Health—November 6, 2014
Marilyn Monroe famously said, "I don't know who invented high heels, but all women owe him a lot." Floridians would probably agree —since shoppers in the Sunshine State rock the highest heels in the nation, according to an analysis by popular shopping site Gilt.
I would have bet my Jimmy Choos (if I had a pair) that New Yorkers teeter higher than most. It was Manhattanite Carrie Bradshaw who made running in stilettos look like a normal thing to do, after all. But surprisingly, New York didn't even crack the top 20! Puerto Rico, Nevada, and Arkansas round out the first tier.
As any height-loving lady in these places would undoubtedly attest, fabulous heels can make you feel like a million bucks. Sadly, they can also wreak havoc on your feet. Here's a few ways to keep the damage in check.
Look for cushioning in the soles
It'll help absorb the impact of your foot hitting the ground, preventing some of the shock from reaching your knees.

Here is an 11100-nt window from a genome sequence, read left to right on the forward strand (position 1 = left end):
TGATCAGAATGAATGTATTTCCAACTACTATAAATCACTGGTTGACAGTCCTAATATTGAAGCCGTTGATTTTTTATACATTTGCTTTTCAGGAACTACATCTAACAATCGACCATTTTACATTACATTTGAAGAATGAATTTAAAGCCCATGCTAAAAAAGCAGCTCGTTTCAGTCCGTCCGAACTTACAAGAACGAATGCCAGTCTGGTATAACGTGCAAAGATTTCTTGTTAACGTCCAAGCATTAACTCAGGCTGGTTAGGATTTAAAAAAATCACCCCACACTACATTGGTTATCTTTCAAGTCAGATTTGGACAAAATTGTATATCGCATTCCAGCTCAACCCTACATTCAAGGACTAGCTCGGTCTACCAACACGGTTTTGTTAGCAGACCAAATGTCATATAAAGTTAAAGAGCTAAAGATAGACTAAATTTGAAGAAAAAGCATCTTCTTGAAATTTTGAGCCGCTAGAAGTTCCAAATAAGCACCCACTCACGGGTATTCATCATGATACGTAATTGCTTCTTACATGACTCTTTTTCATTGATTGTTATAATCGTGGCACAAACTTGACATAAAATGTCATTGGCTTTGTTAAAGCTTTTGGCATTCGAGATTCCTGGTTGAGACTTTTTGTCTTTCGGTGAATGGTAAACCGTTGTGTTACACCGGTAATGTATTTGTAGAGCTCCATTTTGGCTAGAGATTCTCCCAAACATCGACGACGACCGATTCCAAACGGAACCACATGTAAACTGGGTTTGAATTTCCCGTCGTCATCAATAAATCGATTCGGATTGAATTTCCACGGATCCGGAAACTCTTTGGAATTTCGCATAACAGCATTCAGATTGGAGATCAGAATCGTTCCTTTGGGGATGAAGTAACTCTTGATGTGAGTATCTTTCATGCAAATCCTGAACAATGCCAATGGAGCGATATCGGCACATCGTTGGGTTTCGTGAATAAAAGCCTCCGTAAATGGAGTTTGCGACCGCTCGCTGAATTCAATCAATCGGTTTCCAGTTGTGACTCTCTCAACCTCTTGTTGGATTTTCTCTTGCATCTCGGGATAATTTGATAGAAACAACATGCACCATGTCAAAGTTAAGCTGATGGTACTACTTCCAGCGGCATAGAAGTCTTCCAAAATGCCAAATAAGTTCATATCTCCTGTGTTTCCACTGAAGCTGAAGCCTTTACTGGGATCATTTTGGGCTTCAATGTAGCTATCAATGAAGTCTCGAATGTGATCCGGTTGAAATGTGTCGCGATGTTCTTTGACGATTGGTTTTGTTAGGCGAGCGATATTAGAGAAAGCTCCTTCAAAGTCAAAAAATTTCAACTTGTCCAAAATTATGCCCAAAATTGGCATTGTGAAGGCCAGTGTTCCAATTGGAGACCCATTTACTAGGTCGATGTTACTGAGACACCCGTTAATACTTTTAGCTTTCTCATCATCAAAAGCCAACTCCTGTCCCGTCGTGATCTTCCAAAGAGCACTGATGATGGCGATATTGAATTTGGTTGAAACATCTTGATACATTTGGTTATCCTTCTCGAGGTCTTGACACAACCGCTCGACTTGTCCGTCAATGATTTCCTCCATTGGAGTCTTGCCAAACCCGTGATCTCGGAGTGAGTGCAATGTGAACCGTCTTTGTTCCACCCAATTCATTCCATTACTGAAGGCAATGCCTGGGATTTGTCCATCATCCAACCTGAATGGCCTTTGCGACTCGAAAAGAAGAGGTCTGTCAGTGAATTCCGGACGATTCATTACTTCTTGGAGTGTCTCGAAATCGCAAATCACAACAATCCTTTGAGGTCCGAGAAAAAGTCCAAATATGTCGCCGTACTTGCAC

And don't forget to stretch!
Leigh-Ann Plack, DPT, a physical therapist at Hospital for Special Surgery in New York City, suggests these four pain-preventing moves.
Heel Raises: Stand with your feet on the floor about hip-distance apart. Slowly rise onto the balls of your feet; lower your heels to the ground, then rise up onto your toes again. Repeat for 1 minute, or for about 30 reps.
Toe Stretch: Sit down and extend your right leg so your right heel is on the floor. Pull your toes up and back toward your ankle so you feel the stretch in the arch of your foot. Hold for 30 seconds; switch sides. Repeat three times.
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